All immigrants were hailed and the message to President Donald J. Trump was sent from the Joaquín Murrieta Pilgrimage in east Fresno County.
Riders and marchers joined forces on the second-of-three day pilgrimage honoring Murrieta on Saturday (July 28) on a highway between Firebaugh and Mendota.. The annual pilgrimage attracts participants from throughout the state and, this year, immigrants’ rights are a big issue.
“This is for no more separation of families, no more deportations, and we want reform. We have the support of the Joaquín Murrieta riders,” said marcher Guadalupe Cervantes, who also organized about 20 marchers to come from Fresno.
The marchers chanted and motorists responded with honking horns along Highway 33, which is flanked by acreage of agriculture. They gathered at a park in Mendota after walking about 8 miles from Firebaugh. The Murrieta riders, many former and current farmworkers, showed their support in the ride.
“They left ahead of us,” said Edith González, the granddaughter of Julián Orozco, one of the organizers of the original local Murrieta ride in 1978.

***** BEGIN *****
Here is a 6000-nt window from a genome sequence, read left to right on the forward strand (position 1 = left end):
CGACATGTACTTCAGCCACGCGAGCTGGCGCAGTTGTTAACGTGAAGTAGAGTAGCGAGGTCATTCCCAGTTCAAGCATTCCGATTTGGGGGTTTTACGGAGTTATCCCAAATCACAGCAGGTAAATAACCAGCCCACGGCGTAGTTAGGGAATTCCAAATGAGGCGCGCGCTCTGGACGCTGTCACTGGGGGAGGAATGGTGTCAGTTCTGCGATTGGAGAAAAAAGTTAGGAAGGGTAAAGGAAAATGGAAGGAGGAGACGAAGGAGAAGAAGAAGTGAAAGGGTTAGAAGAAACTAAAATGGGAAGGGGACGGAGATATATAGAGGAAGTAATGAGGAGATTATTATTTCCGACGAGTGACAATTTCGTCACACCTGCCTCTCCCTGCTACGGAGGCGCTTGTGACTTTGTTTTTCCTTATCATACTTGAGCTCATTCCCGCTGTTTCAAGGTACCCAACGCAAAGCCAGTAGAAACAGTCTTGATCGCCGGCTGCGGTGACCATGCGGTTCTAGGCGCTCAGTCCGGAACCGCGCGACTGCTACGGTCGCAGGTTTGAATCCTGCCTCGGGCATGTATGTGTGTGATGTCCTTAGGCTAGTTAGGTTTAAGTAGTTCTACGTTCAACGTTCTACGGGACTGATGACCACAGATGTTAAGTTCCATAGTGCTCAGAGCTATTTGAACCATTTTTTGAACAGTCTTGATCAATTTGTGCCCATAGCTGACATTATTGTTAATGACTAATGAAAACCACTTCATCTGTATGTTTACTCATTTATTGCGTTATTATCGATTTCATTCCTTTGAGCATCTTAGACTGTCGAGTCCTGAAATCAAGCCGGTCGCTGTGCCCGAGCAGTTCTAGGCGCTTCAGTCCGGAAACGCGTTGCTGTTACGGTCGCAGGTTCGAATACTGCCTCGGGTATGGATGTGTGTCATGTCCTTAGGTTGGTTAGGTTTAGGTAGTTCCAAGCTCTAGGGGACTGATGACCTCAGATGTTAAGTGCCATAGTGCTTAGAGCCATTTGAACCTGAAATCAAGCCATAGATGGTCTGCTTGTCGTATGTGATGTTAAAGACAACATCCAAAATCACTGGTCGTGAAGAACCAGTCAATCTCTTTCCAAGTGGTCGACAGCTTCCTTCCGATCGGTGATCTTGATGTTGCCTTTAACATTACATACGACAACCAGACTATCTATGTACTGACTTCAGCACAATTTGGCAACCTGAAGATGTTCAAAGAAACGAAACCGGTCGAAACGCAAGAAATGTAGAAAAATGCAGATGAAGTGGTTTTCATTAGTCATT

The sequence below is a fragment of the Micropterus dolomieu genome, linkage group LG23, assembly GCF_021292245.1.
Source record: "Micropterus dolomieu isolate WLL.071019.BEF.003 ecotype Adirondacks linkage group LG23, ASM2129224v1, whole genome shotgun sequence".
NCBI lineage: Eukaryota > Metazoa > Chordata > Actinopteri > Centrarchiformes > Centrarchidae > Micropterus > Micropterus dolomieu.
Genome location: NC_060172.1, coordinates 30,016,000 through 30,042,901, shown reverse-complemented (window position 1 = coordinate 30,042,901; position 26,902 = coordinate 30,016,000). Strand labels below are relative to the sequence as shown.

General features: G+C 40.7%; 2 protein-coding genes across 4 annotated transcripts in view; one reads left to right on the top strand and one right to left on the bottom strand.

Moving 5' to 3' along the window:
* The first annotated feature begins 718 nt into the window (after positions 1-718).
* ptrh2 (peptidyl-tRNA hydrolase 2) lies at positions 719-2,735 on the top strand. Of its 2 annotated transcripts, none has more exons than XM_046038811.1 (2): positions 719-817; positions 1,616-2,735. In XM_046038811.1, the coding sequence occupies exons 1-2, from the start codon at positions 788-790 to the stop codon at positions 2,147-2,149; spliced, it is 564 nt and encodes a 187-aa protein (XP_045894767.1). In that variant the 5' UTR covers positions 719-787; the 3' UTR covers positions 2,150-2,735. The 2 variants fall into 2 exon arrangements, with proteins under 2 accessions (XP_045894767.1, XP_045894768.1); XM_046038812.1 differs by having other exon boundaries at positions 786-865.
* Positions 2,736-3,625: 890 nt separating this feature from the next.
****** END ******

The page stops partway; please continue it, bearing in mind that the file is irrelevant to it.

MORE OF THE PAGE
“They’re walking and we’ll catch up to them along the ride.”
Many felt the the march and Murrieta, who was also called the Mexican Robin Hood, is a fitting tribute. Thousands of immigrant workers arrived to this country to work the fields, and they should be respected for their input, said Stan Santos of the Comité de los Derechos de los Inmigrantes del Valle Central.
He added both Firebaugh and Mendota are huge immigrant, farmworking communities.
“We’re marching alongside the 40th anniversary of Murrieta ride, this is a very historical event, and I can see where they join together. We chose this leg of Firebaugh to Mendota because Firebaugh is an agricultural community,” said Santos.
“My father came around 1930 and they lived in tent cities, they built the early agricultural industry. Some went to war and then came back and contributed to this country. Mendota was a big Mexican community, but now has a big Salvadoran community, which has been affected by the cancellation of TPS (Temporary Protective Status) program.”
Approximately 300,000 immigrants living in the U.S. are affected by the cancellation of TPS, a program that offered immigrants entry to the U.S. and escape disaster and war in their respective countries.